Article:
Who is the murderer? Who will be the next victim?

Balance in Life

My husband often asks me to balance my time. To prove his point he showed me an article about the value of balance. According to that article, most of our troubles are due to imbalances.

We should divide our day in such a way that we can balance work, family time, socializing, exercise, spiritual time, and fun time. If a person works eight hours a day, drives half an hour each way to work, breaks at lunch for an hour, exercises for an hour, and sleeps seven hours, this adds up to a total of eighteen hours. I assume the remaining six hours are used for family time, fun, socializing, and spiritual time.

I am not sure in which category I can fit cooking, dinner and dishwashing time. Reading should go under the hour or two of fun time. And what about writing?

I retired from my day job years ago and write full-time—or to be more accurate I sit in front of my computer full time. I can manage an hour to exercise or walk every day. I can cook twice a week and eat leftover or eat out the rest of the week, socialize two or three times a week. I consider this to be a perfectly balanced life.

Except… Around Christmas time, I deliberately put work aside. With the kids visiting it’s impossible to reach my computer, considering there are always a couple, or more teenagers sleeping in my office who can never sleep early or wake up early. So I graciously relinquish my work area and remain in the kitchen where I’ve already spent two weeks cooking, baking and preparing for the family gathering and a happy holiday. Call it family time, fun and socializing,

Yes a perfectly balanced life. Except on the two days I have to take care of the grandchildren, picking them from school, driving them to their various after-school activities and waiting for them, cooking and serving dinner—all of that goes under work and family time. Let’s not forget their adorable Cocker spaniel, Bosty, that I have to walk—call it exercise and fun.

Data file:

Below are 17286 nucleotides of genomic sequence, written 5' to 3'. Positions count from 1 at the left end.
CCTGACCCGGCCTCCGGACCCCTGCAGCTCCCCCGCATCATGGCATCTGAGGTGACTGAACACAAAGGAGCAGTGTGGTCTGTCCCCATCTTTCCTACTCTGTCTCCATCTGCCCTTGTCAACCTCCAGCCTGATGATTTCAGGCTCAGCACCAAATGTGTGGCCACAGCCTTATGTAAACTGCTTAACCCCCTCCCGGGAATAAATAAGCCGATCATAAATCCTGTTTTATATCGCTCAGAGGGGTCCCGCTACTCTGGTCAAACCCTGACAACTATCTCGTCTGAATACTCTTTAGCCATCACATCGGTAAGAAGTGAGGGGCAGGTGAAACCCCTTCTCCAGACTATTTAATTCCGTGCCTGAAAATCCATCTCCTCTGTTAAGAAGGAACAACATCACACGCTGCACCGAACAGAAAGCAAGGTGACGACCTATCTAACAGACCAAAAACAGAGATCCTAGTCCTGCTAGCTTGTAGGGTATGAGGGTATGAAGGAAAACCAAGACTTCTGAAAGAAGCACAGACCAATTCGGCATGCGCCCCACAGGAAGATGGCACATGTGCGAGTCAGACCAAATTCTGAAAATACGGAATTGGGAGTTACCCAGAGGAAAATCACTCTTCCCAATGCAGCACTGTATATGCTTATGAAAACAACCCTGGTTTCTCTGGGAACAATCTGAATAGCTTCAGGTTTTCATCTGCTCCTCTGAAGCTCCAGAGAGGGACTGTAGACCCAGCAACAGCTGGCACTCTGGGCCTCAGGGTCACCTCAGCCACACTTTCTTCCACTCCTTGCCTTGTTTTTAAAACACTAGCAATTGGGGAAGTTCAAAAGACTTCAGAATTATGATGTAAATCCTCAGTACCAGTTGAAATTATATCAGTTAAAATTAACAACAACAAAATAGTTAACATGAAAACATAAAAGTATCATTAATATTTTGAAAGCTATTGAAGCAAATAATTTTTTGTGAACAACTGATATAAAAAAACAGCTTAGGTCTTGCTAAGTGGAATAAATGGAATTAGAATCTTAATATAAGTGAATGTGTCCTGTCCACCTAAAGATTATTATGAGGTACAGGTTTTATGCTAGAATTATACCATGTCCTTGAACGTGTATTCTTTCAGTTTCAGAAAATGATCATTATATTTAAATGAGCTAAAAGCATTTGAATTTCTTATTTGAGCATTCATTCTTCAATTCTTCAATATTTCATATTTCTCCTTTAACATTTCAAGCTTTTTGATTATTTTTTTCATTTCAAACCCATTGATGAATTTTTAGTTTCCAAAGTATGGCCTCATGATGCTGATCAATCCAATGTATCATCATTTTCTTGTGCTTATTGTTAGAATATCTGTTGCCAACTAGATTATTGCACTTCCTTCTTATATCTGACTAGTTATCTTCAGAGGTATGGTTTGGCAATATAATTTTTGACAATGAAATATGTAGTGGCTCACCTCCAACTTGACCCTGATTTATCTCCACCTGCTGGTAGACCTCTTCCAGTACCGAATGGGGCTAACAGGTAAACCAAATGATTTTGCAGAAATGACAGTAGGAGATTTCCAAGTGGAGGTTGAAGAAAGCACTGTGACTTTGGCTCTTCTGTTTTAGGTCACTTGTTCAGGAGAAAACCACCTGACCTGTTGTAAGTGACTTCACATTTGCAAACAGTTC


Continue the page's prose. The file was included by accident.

Quite a balanced life. Except on the weeks where I have a deadline for a book and write nonstop to finish my story and edit, or format a multi-author box, or promote a new release… The eight hours of work morph into twelve or fourteen hours of non-paid overtime. Forget exercise, except running to the bathroom, forget family time, my husband swore that I become deaf during this period and never answer with cohesive sentences.

Considering there is so much I want to do, I’m still faced with the same problem of balancing my time.

I think balancing one’s time is wonderful. In theory. I always learned that to be successful you ought to give your main goal your 101%.  So how can you divide your time in multiple activities and still be successful?

Yet some people manage to multitask and be successful at everything they do. If you are one of these fortunate people, how do you do it?

Don’t forget to check our two new boxes:

Unforgettable Passion – Unforgettable Charmers (The Unforgettables Book 10)

 

 

 

 

 

 

Sweet and Sassy in the Snow: Find Your Winter Romance!

 

 

 

 

 

 

Enjoy the Modern Princes Series:

A Bride For Prince Paul: She can’t abandon her patients for his crown!
A Bodyguard For The Princess: A murder at Harvard in Princess Chloe’s student building.
Jingle With My Princess: The doc and the princess… He saves lives but Princess Charlene may save his heart.

A Cruise around the British Isles by Mona Risk